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The Two Petits Find a Home on the East Coast
By Roger Morris
Apr 12, 2023
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What are the chances that a secondary Bordeaux grape, one which seldom gets any attention except for being a small percentage in a Medoc classified red blend, and a white grape infrequently grown outside the backwaters of France’s Southwest appellations would together become showcase varietal wines on America’s East Coast, particularly in Virginia and Pennsylvania?

Or that they would share the diminutive first name of “Petit” – Petit Verdot and Petit Manseng?

Yet, of the 12 highest-rated wines in the 2023 Virginia Governor’s Cup competition, three were varietal Petit Verdots and two were Petit Mansengs – together almost half of the showcased 12.   “Petit Manseng is our (Virginia’s) seventh most-planted grape, but the third most-planted white grape,” says Susan Kramer, senior marketing manager for the Virginia Wine Board.  “We have about 200 acres of it under vine.  Petit Verdot is our third most planted grape, with 487 acres under vine.”

It should be noted, of course, that other than sharing a first name and their adaptability and growing popularity in the same broad winegrowing region, the two Petits would have nothing genetically in common should anyone administer a 23andMe test.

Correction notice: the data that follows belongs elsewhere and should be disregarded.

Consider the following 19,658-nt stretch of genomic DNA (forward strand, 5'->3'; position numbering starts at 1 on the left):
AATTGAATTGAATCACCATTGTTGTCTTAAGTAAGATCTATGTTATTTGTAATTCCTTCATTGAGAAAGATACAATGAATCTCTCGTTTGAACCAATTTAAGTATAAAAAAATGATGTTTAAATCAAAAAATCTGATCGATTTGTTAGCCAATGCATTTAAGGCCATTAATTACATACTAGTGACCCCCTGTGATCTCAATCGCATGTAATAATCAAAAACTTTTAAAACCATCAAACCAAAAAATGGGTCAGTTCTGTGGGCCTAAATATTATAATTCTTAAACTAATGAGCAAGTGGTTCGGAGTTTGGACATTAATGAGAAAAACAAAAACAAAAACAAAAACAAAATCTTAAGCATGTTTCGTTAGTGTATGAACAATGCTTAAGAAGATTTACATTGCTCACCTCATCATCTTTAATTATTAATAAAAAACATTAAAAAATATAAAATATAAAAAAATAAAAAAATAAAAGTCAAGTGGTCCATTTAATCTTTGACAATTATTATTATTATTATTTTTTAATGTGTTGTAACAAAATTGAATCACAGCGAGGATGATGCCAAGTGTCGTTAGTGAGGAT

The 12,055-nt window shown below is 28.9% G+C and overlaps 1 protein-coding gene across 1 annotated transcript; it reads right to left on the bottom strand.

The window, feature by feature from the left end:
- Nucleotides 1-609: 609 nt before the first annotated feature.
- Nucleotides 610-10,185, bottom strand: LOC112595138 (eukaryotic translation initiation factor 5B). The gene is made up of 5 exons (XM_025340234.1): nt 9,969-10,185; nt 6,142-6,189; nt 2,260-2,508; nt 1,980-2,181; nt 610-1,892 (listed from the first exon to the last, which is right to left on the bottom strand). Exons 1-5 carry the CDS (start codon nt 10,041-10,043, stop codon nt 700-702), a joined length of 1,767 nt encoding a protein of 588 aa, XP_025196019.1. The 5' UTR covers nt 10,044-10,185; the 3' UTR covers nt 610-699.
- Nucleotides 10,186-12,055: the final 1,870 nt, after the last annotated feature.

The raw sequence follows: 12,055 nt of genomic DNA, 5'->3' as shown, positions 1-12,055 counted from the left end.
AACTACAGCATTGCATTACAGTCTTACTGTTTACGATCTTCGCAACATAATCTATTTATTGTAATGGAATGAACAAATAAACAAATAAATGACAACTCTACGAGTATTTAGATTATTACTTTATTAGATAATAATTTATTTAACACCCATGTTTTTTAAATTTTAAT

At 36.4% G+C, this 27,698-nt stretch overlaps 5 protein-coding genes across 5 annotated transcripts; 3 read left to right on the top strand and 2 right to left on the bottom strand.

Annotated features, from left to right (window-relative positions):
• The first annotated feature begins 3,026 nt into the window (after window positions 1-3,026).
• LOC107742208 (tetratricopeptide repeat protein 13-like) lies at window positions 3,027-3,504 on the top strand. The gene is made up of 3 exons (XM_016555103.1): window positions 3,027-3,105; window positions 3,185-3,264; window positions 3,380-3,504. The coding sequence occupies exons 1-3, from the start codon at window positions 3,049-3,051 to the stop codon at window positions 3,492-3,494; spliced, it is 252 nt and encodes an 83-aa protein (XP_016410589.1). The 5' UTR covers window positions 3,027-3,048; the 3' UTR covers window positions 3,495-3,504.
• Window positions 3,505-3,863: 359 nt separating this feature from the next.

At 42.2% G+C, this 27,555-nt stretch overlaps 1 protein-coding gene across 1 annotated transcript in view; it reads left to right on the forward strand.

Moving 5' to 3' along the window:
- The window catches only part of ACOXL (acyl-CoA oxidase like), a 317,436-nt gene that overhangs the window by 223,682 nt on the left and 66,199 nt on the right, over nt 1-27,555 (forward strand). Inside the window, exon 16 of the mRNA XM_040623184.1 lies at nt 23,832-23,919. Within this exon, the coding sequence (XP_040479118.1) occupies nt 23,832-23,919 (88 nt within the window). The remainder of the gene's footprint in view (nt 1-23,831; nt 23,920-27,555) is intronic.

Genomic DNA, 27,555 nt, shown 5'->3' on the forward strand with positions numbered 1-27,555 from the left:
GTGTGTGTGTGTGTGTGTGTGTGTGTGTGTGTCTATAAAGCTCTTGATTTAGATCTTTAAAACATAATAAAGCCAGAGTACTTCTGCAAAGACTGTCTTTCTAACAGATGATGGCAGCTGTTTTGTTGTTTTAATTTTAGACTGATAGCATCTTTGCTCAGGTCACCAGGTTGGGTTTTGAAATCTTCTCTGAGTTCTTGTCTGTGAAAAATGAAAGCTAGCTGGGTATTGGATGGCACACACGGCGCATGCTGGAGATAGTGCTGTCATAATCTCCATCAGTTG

While even the most casual lover of red Bordeaux knows Petit Verdot is one of a handful of “blending grapes” grown chiefly in the Medoc on the Left Bank, it wasn’t until a dozen or so years ago that I had tasted a varietal Petit Manseng while I was on a tour of the small regions of France’s Southwest (South West – they spell it both ways), in the shadow of the Pyrenees.

Recently I talked with the winemakers who made two of the 12 Virginia winners, one each for Petit Manseng and another for Petit Verdot, about their experiences with the grapes.

Jefferson Vineyards Petit Manseng

Chris Ritzcovan joined the winemaking team at Jefferson Vineyards in 2007 and was named winemaker in 2013.  Located near Monticello, the third President’s home, the winery and its vineyards, which made its first wine in the mid-1980s, were purchased earlier this year by the Thomas Jefferson Foundation.

“About a half-acre of Petit Manseng was planted about 20 years ago, before I came here,” Ritzcovan says.  “At first it was used to blend with Viognier.  Now we have close to two acres, the most recent being planted five or six years ago.”

In the vineyards, Ritzcovan says, “Manseng doesn’t grow very upright, and it looks like a jungle.  Fortunately, it has a thick skin and is not prone to mildew. We have it on VSP and do spur pruning.”

Petit Manseng, Ritzcovan and others growers say, develops oddly and provides winegrowers with a dilemma – or perhaps an opportunity – to make a dry wine or to make a sweet one, even if inadvertently.  “It’s a bit of an anomaly,” Ritzcovan says, “because it can get to a very high level of sugar while retaining its acidity.  As a result, it can be hard to ferment to complete dryness – one to one-and-half percent sugar may remain.”

Because of this, Manseng is picked early at Jefferson, and Ritzcovan works in the cellar “to soften the acidity a bit.  We try to pick around 23 Brix, so that’s earlier than the other varieties,” he says, “and we general keep it in whole clusters.”  Ritzcovan says he has used different yeasts to tame the acidity during fermentation in neutral-oak barrels.